Russian Soyuz spacecraft set to take off for orbiting station

Ship will fill in for NASA due to Columbia disaster

April 25, 2003|By Gwyneth K. Shaw | Gwyneth K. Shaw,SPECIAL TO THE SUN

WASHINGTON - When a Russian Soyuz spacecraft blasts off from Kazakstan late tonight, it will be taking an American astronaut, a Russian cosmonaut and the fortunes of the international space station with it.

Shortly before midnight EDT, Edward Lu and Yuri Malenchenko will take a nine-minute ride from the Baikonur Cosmodrome into orbit, on their way to a rendezvous with the station early Monday morning.

If everything goes as planned, Lu and Malenchenko will spend the next six months together, more than 200 miles above the Earth, watching every drop of water they use and every morsel they consume.

With the space shuttle fleet grounded after the loss of the shuttle Columbia on Feb. 1, the station now depends on Russia's ability to carry people and supplies to the orbiting outpost.

The National Aeronautics and Space Administration, Russia and the 14 international partners involved with the station agreed in late February to shrink the crew from three to two to improve the odds that the station would not have to be abandoned.

That means on May 3, the three men who have lived at the station since November, Americans Ken Bowersox and Don Pettit and Russian Nikolai Budarin, will climb into the empty Soyuz docked there and return home.

A smaller crew also means that even minor problems on board the station - be it an electrical glitch, an illness, or something else - could threaten the two-and-a-half-year streak of having people on the station. So could any problem with the Soyuz, which also serves as a lifeboat for the astronauts.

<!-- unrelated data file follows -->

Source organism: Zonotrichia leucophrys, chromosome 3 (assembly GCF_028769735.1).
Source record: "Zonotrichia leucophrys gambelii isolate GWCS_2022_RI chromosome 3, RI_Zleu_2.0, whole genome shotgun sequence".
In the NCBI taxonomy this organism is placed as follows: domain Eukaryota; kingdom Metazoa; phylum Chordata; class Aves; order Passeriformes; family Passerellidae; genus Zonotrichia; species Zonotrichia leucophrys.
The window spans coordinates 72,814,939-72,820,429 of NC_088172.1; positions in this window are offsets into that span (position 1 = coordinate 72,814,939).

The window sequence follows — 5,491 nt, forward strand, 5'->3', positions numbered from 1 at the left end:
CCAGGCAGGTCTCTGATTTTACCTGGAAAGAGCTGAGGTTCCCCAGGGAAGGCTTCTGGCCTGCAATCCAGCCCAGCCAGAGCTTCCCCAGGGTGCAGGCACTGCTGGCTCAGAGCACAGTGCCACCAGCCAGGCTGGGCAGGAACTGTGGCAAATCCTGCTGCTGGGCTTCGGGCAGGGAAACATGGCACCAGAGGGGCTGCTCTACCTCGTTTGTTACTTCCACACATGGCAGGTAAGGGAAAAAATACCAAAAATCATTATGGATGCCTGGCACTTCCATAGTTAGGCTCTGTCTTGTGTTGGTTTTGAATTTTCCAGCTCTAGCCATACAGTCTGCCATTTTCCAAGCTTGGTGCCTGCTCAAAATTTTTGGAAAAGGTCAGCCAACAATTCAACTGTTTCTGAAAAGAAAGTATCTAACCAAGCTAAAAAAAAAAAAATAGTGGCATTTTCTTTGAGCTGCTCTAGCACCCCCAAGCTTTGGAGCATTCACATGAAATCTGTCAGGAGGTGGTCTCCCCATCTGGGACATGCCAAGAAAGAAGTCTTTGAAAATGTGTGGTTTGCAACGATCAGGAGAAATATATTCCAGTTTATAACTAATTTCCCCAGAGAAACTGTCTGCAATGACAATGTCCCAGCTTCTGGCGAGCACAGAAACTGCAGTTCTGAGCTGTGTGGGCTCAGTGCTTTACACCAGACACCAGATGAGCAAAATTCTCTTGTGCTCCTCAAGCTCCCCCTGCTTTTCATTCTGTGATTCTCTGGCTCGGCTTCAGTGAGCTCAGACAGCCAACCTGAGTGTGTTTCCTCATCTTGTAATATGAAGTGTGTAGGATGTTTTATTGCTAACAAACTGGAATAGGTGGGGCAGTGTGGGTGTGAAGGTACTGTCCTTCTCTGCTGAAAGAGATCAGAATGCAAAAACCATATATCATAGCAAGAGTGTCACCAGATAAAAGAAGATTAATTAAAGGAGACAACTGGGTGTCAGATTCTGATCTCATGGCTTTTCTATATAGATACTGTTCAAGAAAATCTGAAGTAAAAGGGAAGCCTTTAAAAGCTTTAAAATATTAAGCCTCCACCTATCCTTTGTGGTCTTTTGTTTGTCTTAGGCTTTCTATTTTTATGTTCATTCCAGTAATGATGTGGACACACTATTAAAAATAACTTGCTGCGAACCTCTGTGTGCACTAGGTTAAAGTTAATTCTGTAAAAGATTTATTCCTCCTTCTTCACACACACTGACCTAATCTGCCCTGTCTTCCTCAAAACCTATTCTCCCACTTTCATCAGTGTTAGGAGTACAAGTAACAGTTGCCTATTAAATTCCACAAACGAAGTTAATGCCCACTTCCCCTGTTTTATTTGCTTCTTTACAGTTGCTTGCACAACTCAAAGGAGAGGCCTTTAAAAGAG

Despite the daunting situation, NASA officials are optimistic.

"It is not without its challenges, but we are still in a good posture for keeping the station crewed," said Michael Kostelnik, who oversees the shuttle and station programs and is in Baikonur for the launch.

At a news conference last week in Russia, Lu said the Columbia accident would be on his mind. But so will the need to fulfill the dream of a permanent outpost in space.

"This doesn't mean we should stop what we're doing," Lu said.

Lu and Malenchenko, who have worked together before, expected to take a shuttle to the station. Instead, they are going in a cramped capsule that blasts into space atop a rocket and plummets back to earth with a parachute and booster rockets to slow it down.

The three-stage Soyuz, a variation of the R-7 missile launcher designed by the Soviets in the 1950s, is a no-frills way to get into space.

But the craft has also been safe and reliable. Every manned mission ever flown by the Russians has been aboard some version of the booster.

Gwyneth K. Shaw writes for the Orlando Sentinel, a Tribune Publishing newspaper.

Baltimore Sun Articles
Please note the green-lined linked article text has been applied commercially without any involvement from our newsroom editors, reporters or any other editorial staff.